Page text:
Would you believe that in modern day America people are being incarcerated for being too poor to pay fines even though debtors' prisons were outlawed in the U.S. in 1833?
The practice was still so prevalent, even after being outlawed, that the U.S. Supreme Court weighed in on the issue 30 years ago, ruling that judges couldn't send people to jail for simply being too poor to pay fines.
Nonetheless, some courts continue to engage in nefarious revenue generating schemes with for-profit probation companies that violate the Supreme Court ruling and continue the ugly tradition of debtors' prisons. Check out this excellent video about it from the American Civil Liberties Union.
Recommended for You
Across the country, in the face of mounting budget deficits, states are more aggressively going after poor people who have already served their criminal sentences and jailing them for failing to pay their legal debts. These modern-day debtors' prisons impose devastating human costs, waste taxpayer money and resources, undermine our criminal justice system, are racially skewed, and create a two-tiered system of justice.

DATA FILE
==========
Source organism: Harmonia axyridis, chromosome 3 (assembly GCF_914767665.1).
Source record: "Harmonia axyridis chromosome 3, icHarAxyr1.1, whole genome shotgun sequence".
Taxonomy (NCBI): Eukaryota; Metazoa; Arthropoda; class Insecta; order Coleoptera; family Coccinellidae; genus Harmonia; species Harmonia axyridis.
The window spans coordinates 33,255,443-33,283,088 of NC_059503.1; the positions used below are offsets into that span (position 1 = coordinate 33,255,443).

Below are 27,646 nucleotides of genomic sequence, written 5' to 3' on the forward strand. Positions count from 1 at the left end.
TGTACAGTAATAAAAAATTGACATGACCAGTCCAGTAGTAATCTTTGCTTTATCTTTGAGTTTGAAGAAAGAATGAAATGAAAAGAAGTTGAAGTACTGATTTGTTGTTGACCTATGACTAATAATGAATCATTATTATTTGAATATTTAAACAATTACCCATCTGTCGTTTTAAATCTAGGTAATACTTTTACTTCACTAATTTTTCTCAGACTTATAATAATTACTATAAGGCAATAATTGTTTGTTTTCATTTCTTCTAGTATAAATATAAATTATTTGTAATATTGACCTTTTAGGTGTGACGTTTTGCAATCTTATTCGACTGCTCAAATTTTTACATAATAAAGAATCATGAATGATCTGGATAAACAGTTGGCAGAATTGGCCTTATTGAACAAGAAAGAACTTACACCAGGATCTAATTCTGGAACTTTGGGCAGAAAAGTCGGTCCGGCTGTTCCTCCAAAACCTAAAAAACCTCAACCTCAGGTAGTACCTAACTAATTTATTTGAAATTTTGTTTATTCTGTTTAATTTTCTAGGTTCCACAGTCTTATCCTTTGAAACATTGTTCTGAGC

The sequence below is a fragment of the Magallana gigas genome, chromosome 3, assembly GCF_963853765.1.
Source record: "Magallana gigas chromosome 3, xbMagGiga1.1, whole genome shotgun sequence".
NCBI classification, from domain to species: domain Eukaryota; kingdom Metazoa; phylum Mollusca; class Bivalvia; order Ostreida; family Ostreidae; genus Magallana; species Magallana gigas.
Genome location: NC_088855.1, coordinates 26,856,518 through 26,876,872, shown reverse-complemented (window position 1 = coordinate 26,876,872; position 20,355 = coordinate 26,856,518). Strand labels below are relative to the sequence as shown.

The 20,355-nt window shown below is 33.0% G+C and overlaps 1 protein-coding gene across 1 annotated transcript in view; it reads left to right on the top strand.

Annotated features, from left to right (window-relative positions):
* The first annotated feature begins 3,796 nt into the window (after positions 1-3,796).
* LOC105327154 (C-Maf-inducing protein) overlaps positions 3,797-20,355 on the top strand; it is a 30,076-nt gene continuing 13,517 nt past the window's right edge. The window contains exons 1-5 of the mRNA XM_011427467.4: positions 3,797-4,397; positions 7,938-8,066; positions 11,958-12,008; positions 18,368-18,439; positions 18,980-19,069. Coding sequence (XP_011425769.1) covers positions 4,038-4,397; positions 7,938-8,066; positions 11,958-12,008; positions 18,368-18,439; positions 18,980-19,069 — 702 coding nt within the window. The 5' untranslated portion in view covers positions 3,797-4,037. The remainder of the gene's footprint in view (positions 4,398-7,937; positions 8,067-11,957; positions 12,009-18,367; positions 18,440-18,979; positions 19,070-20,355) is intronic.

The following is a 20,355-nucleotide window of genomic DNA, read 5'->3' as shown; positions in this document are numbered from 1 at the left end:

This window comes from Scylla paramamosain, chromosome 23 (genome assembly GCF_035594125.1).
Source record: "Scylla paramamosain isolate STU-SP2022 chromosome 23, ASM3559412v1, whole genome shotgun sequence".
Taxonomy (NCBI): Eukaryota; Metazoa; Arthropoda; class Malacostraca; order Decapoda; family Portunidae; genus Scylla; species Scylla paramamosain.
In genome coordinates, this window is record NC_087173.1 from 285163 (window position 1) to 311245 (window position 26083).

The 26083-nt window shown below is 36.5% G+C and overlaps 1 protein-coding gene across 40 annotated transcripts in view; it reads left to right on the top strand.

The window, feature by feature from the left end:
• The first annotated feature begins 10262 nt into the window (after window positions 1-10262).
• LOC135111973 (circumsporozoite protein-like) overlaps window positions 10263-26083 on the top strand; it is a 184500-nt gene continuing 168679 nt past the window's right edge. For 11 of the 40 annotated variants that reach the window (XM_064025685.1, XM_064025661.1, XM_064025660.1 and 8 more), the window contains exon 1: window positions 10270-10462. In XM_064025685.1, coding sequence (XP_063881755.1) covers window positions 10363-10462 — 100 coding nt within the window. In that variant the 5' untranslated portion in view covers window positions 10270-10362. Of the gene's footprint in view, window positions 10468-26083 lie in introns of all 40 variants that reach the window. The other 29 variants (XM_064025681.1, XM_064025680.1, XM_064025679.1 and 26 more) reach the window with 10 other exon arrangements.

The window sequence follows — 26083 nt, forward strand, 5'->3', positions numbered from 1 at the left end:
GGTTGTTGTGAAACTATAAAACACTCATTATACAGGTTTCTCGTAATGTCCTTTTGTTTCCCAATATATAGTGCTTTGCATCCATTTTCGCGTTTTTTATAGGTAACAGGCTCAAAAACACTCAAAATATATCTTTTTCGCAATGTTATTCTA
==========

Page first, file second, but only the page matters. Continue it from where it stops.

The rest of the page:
Kevin's Story can be found at this link.
If you think the practice of locking people up because they are too poor to pay fines needs to end, then share this story with a friend and help awaken them to this archaic punishment that continues to take place.
Jay Syrmopoulos is an investigative journalist, freethinker, researcher, and ardent opponent of authoritarianism. He is currently a graduate student at University of Denver pursuing a masters in Global Affairs. Jay's work has previously been published on BenSwann.com and WeAreChange.org. You can follow him on Twitter @sirmetropolis, on Facebook at Sir Metropolis and now on tsu.